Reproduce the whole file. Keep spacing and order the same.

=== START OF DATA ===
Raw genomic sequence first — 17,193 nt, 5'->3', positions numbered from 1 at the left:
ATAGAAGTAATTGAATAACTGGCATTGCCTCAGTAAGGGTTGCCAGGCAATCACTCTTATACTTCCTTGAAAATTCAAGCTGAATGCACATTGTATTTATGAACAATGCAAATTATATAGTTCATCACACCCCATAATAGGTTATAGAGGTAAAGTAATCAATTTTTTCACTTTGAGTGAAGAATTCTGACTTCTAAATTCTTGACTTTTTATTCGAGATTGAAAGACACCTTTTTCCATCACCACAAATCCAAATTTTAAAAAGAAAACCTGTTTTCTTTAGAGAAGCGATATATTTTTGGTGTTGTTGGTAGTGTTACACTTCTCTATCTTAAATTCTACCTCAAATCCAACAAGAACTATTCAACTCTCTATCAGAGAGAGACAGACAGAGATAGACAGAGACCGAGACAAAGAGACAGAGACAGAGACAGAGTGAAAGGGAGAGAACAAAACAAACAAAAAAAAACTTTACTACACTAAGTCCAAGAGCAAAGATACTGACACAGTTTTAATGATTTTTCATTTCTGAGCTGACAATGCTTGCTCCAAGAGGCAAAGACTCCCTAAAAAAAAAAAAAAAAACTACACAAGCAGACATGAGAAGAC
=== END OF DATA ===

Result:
Raw genomic sequence first — 17,193 nt, 5'->3', positions numbered from 1 at the left:
ATAGAAGTAATTGAATAACTGGCATTGCCTCAGTAAGGGTTGCCAGGCAATCACTCTTATACTTCCTTGAAAATTCAAGCTGAATGCACATTGTATTTATGAACAATGCAAATTATATAGTTCATCACACCCCATAATAGGTTATAGAGGTAAAGTAATCAATTTTTTCACTTTGAGTGAAGAATTCTGACTTCTAAATTCTTGACTTTTTATTCGAGATTGAAAGACACCTTTTTCCATCACCACAAATCCAAATTTTAAAAAGAAAACCTGTTTTCTTTAGAGAAGCGATATATTTTTGGTGTTGTTGGTAGTGTTACACTTCTCTATCTTAAATTCTACCTCAAATCCAACAAGAACTATTCAACTCTCTATCAGAGAGAGACAGACAGAGATAGACAGAGACCGAGACAAAGAGACAGAGACAGAGACAGAGTGAAAGGGAGAGAACAAAACAAACAAAAAAAAACTTTACTACACTAAGTCCAAGAGCAAAGATACTGACACAGTTTTAATGATTTTTCATTTCTGAGCTGACAATGCTTGCTCCAAGAGGCAAAGACTCCCTAAAAAAAAAAAAAAAAACTACACAAGCAGACATGAGAAGAC